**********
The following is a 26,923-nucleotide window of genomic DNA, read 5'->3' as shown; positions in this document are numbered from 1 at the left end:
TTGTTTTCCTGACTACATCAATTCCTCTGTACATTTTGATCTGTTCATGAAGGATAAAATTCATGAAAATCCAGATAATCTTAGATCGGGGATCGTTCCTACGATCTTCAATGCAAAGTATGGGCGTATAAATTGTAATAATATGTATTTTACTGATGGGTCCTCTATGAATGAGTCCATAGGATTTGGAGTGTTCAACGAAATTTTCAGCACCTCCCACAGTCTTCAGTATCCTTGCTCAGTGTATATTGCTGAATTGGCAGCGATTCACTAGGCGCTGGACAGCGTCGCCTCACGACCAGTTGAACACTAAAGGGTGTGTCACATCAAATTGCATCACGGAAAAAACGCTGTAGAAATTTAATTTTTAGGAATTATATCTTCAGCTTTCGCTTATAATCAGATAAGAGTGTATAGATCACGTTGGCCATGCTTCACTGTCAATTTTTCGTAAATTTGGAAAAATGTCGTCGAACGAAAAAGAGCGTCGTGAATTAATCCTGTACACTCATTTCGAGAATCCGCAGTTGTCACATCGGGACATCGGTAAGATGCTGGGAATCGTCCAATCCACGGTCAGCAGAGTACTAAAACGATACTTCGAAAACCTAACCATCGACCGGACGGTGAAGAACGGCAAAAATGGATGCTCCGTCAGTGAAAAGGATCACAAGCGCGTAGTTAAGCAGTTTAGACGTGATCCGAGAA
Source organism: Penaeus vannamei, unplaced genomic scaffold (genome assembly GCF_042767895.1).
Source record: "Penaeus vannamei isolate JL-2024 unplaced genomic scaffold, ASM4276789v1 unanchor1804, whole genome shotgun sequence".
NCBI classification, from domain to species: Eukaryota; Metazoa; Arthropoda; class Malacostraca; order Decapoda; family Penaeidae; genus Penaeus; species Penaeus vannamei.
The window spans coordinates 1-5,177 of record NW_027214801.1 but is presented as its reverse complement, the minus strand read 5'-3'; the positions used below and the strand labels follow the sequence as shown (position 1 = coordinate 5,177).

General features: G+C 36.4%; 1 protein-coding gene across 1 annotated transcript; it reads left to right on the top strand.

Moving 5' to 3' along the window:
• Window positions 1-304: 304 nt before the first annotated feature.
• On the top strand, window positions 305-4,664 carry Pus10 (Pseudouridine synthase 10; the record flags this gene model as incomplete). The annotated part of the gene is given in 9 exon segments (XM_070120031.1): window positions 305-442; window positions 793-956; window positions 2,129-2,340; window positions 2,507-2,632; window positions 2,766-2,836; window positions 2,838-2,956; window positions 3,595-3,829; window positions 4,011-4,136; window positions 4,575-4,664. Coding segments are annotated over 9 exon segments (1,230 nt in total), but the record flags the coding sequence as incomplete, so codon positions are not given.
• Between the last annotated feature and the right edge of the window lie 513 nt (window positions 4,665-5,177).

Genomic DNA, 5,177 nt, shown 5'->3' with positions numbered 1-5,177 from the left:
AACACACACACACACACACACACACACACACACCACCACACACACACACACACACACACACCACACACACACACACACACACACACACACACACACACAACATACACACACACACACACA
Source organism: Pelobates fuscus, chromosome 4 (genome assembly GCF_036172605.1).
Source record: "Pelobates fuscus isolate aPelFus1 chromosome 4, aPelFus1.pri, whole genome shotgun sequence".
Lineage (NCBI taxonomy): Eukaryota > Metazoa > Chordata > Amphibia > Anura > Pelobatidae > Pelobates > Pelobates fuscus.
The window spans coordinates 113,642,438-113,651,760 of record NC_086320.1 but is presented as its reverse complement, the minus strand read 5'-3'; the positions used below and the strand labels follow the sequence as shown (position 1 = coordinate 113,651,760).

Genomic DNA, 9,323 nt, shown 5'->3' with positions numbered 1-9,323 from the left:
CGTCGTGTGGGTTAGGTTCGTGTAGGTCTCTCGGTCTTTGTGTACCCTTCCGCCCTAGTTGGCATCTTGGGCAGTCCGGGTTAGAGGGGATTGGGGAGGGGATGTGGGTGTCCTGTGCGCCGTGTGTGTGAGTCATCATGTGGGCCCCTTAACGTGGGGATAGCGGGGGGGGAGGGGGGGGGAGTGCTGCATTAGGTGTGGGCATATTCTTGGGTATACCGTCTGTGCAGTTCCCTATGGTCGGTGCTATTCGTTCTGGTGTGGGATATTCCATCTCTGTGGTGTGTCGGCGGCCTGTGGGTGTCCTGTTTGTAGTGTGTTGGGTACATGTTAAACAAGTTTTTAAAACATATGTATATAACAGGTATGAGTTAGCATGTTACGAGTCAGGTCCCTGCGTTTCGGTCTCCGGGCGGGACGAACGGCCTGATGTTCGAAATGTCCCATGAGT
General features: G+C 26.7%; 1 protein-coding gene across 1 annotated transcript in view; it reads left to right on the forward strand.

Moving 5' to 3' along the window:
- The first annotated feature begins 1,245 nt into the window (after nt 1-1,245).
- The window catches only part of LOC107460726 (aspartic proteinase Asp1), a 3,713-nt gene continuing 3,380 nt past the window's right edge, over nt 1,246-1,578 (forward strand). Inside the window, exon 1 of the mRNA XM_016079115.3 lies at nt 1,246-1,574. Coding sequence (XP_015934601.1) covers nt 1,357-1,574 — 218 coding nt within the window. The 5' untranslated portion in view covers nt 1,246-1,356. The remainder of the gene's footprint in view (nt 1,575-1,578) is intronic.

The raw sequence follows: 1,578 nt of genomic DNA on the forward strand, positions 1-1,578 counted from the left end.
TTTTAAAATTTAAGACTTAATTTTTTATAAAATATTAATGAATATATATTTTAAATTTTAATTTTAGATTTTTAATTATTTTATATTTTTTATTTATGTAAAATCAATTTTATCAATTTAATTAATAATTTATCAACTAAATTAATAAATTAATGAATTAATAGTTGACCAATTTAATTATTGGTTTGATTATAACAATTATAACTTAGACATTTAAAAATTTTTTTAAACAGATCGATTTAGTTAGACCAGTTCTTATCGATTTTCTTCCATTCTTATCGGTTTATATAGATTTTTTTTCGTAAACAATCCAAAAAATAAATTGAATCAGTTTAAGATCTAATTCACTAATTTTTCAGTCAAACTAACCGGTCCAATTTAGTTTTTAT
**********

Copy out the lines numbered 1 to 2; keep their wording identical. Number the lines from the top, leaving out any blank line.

The following is a 26,923-nucleotide window of genomic DNA, read 5'->3' as shown; positions in this document are numbered from 1 at the left end:
TTGTTTTCCTGACTACATCAATTCCTCTGTACATTTTGATCTGTTCATGAAGGATAAAATTCATGAAAATCCAGATAATCTTAGATCGGGGATCGTTCCTACGATCTTCAATGCAAAGTATGGGCGTATAAATTGTAATAATATGTATTTTACTGATGGGTCCTCTATGAATGAGTCCATAGGATTTGGAGTGTTCAACGAAATTTTCAGCACCTCCCACAGTCTTCAGTATCCTTGCTCAGTGTATATTGCTGAATTGGCAGCGATTCACTAGGCGCTGGACAGCGTCGCCTCACGACCAGTTGAACACTAAAGGGTGTGTCACATCAAATTGCATCACGGAAAAAACGCTGTAGAAATTTAATTTTTAGGAATTATATCTTCAGCTTTCGCTTATAATCAGATAAGAGTGTATAGATCACGTTGGCCATGCTTCACTGTCAATTTTTCGTAAATTTGGAAAAATGTCGTCGAACGAAAAAGAGCGTCGTGAATTAATCCTGTACACTCATTTCGAGAATCCGCAGTTGTCACATCGGGACATCGGTAAGATGCTGGGAATCGTCCAATCCACGGTCAGCAGAGTACTAAAACGATACTTCGAAAACCTAACCATCGACCGGACGGTGAAGAACGGCAAAAATGGATGCTCCGTCAGTGAAAAGGATCACAAGCGCGTAGTTAAGCAGTTTAGACGTGATCCGAGAA